The Onions Were Fine.
Why are people always telling us how good we look in colors we hate or how tired we look after a full nights sleep? Why can’t they just let us pass them in the hallways or stand behind them in line at the bookstore without feeling like they owe it to us to share their impromptu opinion of us?
I drove to the farm stand on the edge of town and I parked in the dirt lot. My shoes gathered dust. My hands gathered beets, onions, red peppers, dark chocolate (shipped in from the city, $1.09). My tongue was covered in the thick fuzz that comes with a hangover.
Why aren’t I as skinny as the teenage hippie working the old-fashioned cash register? Why doesn’t she have to wear make-up? Why do I care?
I set my purchase on the wooden, beaten counter top. She picks up the chocolate first.
How did that get in there? I say. I try to look perplexed. I can feel the crows feet at the corners of my eyes. They’re scratching and clawing me raw.
I try to buff the dirt off of my shoes with the back of my legs. I am sweating and now there is mud. One red pepper has a soft-spot near the bottom that I hadn’t seen before. I say nothing and let her place it into the re-usable shopping bag with the rest. With the chocolate.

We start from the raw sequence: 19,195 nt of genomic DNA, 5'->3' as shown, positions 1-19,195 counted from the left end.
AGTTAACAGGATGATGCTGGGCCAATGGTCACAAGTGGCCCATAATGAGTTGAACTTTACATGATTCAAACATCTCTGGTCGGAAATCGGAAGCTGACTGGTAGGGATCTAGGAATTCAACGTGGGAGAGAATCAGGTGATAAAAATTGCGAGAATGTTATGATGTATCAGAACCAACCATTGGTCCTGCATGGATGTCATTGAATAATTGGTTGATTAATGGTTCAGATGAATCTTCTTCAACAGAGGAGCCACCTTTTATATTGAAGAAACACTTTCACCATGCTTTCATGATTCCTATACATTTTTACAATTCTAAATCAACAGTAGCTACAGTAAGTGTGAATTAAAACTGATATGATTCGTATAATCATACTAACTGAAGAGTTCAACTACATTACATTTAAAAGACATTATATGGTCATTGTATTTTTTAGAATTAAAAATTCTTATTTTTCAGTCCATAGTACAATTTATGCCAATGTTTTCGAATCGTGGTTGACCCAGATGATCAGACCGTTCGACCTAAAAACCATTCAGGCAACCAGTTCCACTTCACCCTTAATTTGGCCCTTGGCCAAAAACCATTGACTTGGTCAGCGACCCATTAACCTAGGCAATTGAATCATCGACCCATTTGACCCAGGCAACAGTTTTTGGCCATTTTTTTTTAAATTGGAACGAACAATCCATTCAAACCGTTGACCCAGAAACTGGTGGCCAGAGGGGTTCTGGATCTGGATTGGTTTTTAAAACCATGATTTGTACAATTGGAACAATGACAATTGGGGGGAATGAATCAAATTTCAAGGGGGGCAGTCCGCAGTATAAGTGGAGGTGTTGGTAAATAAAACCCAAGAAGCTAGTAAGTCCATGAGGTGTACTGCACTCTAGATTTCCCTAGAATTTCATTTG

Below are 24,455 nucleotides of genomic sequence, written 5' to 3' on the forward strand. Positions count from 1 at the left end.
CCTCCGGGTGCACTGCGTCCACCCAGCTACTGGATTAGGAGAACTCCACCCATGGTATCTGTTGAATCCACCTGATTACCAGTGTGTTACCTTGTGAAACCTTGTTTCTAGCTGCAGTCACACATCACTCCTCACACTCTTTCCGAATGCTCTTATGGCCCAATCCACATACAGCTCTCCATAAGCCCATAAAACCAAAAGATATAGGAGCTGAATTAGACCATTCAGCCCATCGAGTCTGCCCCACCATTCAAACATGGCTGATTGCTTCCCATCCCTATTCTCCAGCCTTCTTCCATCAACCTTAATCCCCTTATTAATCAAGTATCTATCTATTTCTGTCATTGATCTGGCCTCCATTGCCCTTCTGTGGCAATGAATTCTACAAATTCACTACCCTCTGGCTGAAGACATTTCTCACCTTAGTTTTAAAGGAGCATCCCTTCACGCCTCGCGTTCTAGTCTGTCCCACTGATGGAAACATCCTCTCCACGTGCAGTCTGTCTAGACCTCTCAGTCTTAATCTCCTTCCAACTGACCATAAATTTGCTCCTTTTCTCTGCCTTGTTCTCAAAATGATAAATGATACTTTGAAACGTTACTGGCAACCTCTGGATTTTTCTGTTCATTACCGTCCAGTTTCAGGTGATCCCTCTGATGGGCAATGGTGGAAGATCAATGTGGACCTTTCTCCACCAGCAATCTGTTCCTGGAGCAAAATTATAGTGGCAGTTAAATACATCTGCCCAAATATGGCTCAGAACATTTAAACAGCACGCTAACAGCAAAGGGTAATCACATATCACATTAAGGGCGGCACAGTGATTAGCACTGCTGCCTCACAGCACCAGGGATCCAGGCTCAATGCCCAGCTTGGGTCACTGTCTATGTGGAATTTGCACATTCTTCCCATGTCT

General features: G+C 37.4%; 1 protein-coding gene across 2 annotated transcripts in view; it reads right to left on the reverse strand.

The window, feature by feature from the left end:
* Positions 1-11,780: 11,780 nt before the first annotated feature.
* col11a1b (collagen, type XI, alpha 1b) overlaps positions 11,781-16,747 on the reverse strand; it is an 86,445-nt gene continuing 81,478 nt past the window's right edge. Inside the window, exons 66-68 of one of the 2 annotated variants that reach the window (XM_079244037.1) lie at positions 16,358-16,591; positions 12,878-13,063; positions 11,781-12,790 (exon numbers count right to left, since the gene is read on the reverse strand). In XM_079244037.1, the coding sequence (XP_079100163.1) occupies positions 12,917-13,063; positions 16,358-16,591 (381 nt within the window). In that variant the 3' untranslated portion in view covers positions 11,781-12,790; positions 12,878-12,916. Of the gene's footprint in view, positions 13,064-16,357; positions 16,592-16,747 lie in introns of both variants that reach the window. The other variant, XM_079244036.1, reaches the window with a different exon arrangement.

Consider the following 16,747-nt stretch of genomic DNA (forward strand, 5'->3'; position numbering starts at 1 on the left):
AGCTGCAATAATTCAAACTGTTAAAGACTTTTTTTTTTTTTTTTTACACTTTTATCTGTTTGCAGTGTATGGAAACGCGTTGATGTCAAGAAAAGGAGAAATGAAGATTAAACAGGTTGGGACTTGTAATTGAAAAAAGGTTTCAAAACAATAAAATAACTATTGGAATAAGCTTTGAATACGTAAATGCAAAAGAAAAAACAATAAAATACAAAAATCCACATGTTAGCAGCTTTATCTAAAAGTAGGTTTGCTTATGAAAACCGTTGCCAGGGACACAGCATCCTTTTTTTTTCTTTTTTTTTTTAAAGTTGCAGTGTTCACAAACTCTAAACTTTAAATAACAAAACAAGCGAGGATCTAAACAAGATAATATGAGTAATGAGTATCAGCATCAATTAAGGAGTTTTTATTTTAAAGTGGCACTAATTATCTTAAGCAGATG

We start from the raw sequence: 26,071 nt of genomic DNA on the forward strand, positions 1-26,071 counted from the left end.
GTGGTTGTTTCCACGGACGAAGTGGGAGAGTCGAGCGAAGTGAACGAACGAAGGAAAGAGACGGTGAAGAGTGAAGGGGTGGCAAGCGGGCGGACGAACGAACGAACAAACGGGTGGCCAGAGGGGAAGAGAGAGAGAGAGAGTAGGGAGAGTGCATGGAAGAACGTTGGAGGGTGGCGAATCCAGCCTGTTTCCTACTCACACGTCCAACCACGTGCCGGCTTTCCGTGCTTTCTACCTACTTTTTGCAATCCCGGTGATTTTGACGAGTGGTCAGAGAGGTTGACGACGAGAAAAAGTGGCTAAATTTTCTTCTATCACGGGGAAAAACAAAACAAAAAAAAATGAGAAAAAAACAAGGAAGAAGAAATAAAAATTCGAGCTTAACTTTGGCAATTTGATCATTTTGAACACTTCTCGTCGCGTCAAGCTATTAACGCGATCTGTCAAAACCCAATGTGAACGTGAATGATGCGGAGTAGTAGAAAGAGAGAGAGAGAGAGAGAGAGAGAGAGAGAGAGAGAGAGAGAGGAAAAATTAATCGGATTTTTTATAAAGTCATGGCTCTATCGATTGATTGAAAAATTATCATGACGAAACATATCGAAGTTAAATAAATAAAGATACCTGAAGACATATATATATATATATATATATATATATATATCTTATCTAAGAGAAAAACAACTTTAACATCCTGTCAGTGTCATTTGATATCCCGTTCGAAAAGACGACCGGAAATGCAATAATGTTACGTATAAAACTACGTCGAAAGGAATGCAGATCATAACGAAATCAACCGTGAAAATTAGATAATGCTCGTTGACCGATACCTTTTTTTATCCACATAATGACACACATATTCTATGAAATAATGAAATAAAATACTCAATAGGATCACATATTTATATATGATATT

Why do we always assume we’re hated immediately by strangers simply based on how we look? Why can’t I buy $10.73 worth of farm stand goodies and why can’t she just ring them up and why isn’t that just the end?
I try to walk backwards to my car so that she doesn’t see the muddy sweat streaks on the backs of my calves. I try to smile sweetly at her while I’m doing this. She is reading a magazine.
How to get the perfect summer body.
Why can’t I tear the paper from a bar of chocolate before the car is even on the road?
Why can’t I have the perfect summer body?